Every morning when we arrive at the olive grove we are greeted by hundreds of orange-yellow flowers outstretched for the sun. The flowers follow the sun, and by the early evening are tightly closed, reminding us that it’s nearly time to down tools and return home. Field marigolds, or Calendula arvensis, have single flowered heads and toothed, slightly hairy leaves. They are considerably smaller than pot marigolds (Calendula officinalis), but for culinary and medicinal purposes they are interchangeable.
Calendula arvensis grows wild throughout the Mediterranean basin, and it seems to have a particular penchant for olive groves. In the Montalbano area, where we have our field, entire hillsides are currently speckled with gold.
Picking and Drying Calendula
Usually it pains me to pick wild flowers, but calendula can be picked guilt-free, as removing the flower heads encourages the plant to produce further blooms. Calendula is an annual, so I also left plenty of flowers on the plants to go to seed and ensure next year’s crop. The flowers should be picked in the morning, once the dew has dried.
I find it easier to remove the petals once the flower heads have dried. To dry the flowers, spread then on baking paper or cloth and keep them out of direct sunlight until they are completely dry – this should take a week –10 days. Once the flower heads are dry they will be papery to the touch and can be easily pulled from the flower head – any sign of resistance and they’re not quite ready.
Cooking with and Using Calendula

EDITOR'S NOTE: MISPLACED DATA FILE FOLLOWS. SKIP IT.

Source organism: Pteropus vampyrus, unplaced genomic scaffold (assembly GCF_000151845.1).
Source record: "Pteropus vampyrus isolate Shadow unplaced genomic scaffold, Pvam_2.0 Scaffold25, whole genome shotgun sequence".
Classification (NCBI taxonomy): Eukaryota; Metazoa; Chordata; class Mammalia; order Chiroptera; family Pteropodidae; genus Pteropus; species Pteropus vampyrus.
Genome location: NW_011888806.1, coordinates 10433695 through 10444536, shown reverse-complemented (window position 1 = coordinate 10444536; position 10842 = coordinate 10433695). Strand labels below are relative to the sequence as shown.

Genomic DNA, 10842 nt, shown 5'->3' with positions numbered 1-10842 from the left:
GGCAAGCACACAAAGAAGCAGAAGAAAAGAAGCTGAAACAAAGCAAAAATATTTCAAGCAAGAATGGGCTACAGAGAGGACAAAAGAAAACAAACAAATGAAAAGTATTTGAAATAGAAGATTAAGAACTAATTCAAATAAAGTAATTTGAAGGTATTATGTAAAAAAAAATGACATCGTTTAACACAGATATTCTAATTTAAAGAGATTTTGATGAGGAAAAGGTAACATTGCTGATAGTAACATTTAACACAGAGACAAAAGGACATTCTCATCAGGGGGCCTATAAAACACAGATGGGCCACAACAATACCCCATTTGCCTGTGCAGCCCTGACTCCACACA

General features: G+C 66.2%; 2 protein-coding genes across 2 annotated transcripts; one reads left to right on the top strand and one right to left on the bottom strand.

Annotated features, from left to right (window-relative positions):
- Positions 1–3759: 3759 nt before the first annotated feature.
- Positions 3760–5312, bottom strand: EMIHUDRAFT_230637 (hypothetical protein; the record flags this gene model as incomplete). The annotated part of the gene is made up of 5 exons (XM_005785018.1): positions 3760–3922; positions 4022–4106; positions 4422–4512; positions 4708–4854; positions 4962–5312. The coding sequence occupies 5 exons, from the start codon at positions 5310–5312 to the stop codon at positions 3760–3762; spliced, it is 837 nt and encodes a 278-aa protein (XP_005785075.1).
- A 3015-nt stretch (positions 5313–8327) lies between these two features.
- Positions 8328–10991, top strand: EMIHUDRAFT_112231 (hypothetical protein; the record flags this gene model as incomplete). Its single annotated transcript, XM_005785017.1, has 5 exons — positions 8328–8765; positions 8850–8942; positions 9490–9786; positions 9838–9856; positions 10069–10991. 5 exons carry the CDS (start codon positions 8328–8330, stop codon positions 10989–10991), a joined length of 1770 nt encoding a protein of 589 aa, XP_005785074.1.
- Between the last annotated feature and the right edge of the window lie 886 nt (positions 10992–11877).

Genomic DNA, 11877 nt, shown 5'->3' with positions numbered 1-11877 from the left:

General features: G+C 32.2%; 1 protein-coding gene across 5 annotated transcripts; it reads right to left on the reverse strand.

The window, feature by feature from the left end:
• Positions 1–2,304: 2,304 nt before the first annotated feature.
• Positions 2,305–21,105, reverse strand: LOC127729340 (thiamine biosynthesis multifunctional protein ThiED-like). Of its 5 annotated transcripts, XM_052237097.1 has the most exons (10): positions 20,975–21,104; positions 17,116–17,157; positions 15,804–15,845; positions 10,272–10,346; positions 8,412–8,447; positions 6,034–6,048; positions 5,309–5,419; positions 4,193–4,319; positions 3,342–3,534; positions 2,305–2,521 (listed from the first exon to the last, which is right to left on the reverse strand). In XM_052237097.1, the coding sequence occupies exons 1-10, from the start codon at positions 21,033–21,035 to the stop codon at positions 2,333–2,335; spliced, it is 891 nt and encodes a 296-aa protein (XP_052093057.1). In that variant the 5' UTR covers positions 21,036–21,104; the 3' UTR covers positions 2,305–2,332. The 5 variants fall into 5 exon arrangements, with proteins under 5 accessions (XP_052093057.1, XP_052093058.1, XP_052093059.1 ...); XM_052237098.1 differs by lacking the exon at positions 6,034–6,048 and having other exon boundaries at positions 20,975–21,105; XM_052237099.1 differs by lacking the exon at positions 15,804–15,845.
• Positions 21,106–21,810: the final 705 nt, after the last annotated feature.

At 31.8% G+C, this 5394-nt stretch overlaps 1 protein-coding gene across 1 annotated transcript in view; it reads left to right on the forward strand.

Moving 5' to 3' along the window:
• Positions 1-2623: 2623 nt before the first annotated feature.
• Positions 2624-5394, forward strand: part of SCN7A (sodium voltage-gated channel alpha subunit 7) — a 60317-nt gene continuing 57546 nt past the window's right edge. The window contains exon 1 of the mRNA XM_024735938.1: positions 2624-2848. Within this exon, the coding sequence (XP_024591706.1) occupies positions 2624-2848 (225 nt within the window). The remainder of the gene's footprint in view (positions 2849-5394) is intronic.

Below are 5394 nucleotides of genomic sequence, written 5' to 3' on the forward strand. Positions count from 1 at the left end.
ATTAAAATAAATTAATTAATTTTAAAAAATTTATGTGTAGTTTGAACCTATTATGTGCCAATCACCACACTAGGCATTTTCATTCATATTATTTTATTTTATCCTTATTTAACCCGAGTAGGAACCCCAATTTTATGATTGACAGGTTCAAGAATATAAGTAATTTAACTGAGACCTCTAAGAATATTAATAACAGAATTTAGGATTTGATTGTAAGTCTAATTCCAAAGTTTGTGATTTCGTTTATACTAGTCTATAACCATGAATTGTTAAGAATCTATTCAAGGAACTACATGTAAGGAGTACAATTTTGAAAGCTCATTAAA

The use of calendula for culinary and medicinal purposes goes back to the ancient Greeks and Romans, who used it as a culinary seasoning, as well as to heal wounds and bites (among other medical applications).
Due to its strong orange colour and slightly bitter taste, calendula has traditionally been used as a substitute for saffron, hence the folk name zafferano dei poveri, or poor man’s saffron. Both dried and fresh petals can be used to add flavour, colour, or, as with all edible flowers, simply to brighten a simple dish. It can be stirred into soups or risotto, sprinkled on salads, or infused in boiling water for 5-10 minutes to make a tea which is supposedly good for stomach problems.
Calendula has also traditionally been used therapeutically as a treatment for a multitude of skin conditions – applied topically to prevent infections, soothe inflammation and heal wounds. Since we have so much olive oil lying around my next project is to infuse some with the dried petals and make a calendula balm…